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A McCormack Graduate School delegation led a negotiation simulation during Regional Environmental Diplomacy Institute-Africa.
March 1, 2016

UMass Boston Practices What It Teaches, Researches, In Ethiopia

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  • Boston
"Our trip brought us close to a community of scholars and leaders, providing a tangible experience for research development."

Several UMass Boston faculty members and students spent part of the winter break in Ethiopia sharing their scholarship, conducting research, and hosting workshops on environmental issues. 

McCormack Graduate School Dean David Cash and Associate Professor Maria Ivanova led a delegation from the Center for Governance and Sustainability to Ethiopia to deliver an environmental diplomacy workshop called the Regional Environmental Diplomacy Institute (REDI)-Africa in partnership with the Horn of Africa Regional Environment Centre & Network (HoA-REC&N) at Addis Ababa University (AAU). REDI was supported by the Office of Global Programs at UMass Boston and delivered in collaboration with the Ministry of Foreign Affairs of Ethiopia.

The workshop, the first of what Ivanova hopes will become an annual event, launched in January after years of planning with AAU, which shares a memorandum of understanding and participates in a reciprocal exchange program with UMass Boston. President of AAU Dr. Admasu Tsegaye hosted the UMass Boston delegation and students and faculty engaged with colleagues at the university.

“It’s really a unique experience, both for faculty and for students, because it’s highly engaged scholarship,” Ivanova said. 

Professor Jeffrey Pugh, Ivanova, Cash, and several McCormack PhD students led training workshops on international environmental negotiation with leaders from the Ministry of Foreign Affairs, the Ministry of Environment, Forest and Climate Change, members of Parliament from Djibouti and Ethiopia, non-governmental organizations, and university faculty and staff.

“It was an opportunity for the country to see how they are doing and how they perform compared to their peers—but also an opportunity for us to see the real side of what we’re studying and how our research really reflects what’s going on in the world,” PhD student Natalia Escobar-Pemberthy said.

Students and faculty from the Integrative Graduate Education and Research Traineeship (IGERT) Coasts and Communities program also visited for a week as part of their Environmental Issues in the Horn of Africa course. The program, co-directed by Ivanova and School for the Environment Dean Robyn Hannigan, brings together students from a cross-section of disciplines at the university.

The trip not only immersed the fellows in the environmental challenges of the Horn of Africa, but also presented them with opportunities to discuss collaborative project ideas, identify areas in which they can engage in research, and establish relationships. Click here for more photos of their trip.

“The students are bringing to bear many different lenses,” Cash said. “They’re focusing on innovation from a business angle, they’re focusing on water impacts from a more natural science perspective, and there were folks looking at things from a policy perspective.”

Students visited field research sites that revealed links between those disciplines and enabled comparisons of the environmental challenges and opportunities facing Ethiopia and Massachusetts.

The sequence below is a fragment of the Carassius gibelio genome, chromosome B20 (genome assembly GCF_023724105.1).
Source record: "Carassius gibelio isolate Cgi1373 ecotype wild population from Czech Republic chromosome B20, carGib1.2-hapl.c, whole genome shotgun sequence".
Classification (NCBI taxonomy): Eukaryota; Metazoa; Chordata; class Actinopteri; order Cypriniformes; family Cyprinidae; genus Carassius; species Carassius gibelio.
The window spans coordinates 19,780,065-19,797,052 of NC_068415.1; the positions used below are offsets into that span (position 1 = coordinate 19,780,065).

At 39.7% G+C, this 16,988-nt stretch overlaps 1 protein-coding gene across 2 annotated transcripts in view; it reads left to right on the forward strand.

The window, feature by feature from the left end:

“We spent time talking about the huge growth of flower horticulture … and we look at very similar issues when we look at cranberry farming in Massachusetts, a mainstay of agriculture here,” Cash said. 

For Professor and Chair of Economics Adugna Lemi, a native of Ethiopia and graduate of Addis Ababa University, the trip was transformational. 

“Although I have lived in Ethiopia for so many years, I was not aware of such huge magnitude of environment-related problems in the country,” he said. “This visit has definitely made me rethink and refocus my research agenda to incorporate environmental concerns.”

 Outside the capital, the delegation visited sites such as Lake Ziway, which reinforced how environmental issues impact the economy and the social fabric of the nation. 

“When we discuss development or environmental problems, we are often far removed from the experience,” said Nichole Weber, a PhD student in business administration and an IGERT fellow. “Our trip brought us close to a community of scholars and leaders, providing a tangible experience for research development.”

 Students also witnessed the actions that academics and civil society are undertaking as Ethiopia evolves. 

“I grew up in Brazil, a developing country, and have traveled to more than 20 other developing countries. Ethiopia is just different,” said Miranda Chase, another doctoral student in the Coasts and Communities program. “We met with leaders who have a deep understanding of how to use environmental resources to address social and economic issues. They have a vision for their country, and we all can learn from it.” 

For Escobar-Pemberthy, who conducts research about global environmental agreements and how they are implemented, the mission reinforced why it was such a good choice to take on her PhD at UMass Boston. 

“The research that we do has an applied perspective that is different from most of the other schools,” she said. “It’s not only the application of what we’re learning, but also how the teaching and the research we do really molds the contributions the university makes to local and global issues.” 

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